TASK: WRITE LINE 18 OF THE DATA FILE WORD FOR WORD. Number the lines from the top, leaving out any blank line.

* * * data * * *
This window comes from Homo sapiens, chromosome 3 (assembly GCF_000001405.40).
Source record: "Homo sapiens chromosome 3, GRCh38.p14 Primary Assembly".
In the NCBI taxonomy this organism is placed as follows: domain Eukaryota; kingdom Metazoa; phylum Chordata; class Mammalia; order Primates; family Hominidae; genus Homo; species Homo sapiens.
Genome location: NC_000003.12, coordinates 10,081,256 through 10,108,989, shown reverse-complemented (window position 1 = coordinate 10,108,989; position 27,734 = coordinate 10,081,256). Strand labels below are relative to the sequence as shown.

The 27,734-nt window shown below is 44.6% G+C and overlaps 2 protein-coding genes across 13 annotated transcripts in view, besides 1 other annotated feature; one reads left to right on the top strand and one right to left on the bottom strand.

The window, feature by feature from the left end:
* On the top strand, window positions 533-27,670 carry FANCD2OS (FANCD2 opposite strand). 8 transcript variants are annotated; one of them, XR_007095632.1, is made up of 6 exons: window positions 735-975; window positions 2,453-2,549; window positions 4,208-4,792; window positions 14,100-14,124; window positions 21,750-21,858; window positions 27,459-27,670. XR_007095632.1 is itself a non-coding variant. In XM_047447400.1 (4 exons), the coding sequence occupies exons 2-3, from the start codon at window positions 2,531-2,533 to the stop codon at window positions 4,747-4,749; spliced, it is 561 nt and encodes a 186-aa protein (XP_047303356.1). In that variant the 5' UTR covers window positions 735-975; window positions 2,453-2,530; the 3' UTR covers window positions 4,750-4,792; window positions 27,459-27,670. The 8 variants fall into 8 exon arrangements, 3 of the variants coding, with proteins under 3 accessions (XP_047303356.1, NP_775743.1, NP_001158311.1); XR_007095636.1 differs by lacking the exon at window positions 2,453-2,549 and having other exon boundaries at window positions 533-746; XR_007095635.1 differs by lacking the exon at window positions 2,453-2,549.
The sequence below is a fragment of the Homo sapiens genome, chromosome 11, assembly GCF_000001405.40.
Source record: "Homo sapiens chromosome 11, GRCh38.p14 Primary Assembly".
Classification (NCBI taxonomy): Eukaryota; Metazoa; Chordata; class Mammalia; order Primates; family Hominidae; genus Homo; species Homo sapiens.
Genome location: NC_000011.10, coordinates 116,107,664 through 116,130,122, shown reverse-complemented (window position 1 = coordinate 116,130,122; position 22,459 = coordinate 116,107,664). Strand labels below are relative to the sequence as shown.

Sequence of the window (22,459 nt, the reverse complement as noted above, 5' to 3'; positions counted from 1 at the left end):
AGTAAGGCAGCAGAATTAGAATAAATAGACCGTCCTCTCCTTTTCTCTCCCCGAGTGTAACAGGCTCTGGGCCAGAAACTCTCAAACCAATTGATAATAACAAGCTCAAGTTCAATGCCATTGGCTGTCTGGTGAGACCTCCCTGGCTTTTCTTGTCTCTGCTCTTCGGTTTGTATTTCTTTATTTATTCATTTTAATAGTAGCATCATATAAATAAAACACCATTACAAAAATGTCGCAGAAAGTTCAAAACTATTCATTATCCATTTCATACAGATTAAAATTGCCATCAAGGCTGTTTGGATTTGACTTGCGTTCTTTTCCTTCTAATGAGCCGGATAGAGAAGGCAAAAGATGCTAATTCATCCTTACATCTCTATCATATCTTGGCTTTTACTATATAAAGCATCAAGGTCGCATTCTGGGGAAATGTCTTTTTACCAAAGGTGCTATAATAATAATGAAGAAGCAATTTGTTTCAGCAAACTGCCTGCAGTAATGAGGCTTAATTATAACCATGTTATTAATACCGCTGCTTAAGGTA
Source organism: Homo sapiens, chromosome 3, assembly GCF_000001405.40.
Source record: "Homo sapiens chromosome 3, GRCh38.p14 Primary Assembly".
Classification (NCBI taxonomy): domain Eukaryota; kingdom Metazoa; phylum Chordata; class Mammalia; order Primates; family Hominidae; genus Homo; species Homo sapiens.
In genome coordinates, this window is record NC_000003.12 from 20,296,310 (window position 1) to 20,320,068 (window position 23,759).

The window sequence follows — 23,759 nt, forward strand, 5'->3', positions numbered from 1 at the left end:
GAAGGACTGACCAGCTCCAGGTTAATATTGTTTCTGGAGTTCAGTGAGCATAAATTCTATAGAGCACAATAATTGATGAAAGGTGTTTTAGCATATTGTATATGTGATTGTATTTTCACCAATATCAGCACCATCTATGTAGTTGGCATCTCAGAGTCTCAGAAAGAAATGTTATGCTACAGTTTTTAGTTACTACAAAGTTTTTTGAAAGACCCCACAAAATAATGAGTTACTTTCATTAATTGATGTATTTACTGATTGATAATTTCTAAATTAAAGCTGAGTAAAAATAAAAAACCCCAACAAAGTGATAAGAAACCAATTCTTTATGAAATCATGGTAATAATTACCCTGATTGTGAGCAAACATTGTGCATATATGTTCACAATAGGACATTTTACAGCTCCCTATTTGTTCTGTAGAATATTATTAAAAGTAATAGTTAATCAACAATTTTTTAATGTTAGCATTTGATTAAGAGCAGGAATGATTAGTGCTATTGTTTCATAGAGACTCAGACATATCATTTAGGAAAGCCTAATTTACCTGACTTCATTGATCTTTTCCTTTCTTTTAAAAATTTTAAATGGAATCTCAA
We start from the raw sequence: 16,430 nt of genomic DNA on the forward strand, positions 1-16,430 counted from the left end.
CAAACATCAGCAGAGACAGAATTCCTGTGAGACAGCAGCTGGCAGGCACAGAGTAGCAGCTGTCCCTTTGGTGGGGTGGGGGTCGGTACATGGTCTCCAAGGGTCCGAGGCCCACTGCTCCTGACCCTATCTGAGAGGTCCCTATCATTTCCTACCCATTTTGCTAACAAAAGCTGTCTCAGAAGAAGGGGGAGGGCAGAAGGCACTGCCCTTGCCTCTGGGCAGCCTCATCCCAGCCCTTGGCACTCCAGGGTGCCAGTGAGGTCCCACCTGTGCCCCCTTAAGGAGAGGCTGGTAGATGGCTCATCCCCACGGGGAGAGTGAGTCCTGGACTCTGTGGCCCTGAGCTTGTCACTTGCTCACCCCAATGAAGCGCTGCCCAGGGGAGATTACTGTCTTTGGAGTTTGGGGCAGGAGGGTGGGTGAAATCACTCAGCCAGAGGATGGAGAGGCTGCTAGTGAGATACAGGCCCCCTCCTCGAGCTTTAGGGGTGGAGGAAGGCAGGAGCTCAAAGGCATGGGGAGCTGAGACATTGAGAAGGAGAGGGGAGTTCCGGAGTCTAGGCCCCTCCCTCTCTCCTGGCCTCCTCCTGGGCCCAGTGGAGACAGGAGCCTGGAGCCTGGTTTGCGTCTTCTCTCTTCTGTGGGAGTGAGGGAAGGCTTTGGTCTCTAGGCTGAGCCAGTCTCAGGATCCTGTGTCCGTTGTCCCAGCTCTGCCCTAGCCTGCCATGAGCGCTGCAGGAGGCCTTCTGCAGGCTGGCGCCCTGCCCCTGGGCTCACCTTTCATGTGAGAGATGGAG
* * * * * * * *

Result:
The window sequence follows — 23,759 nt, forward strand, 5'->3', positions numbered from 1 at the left end: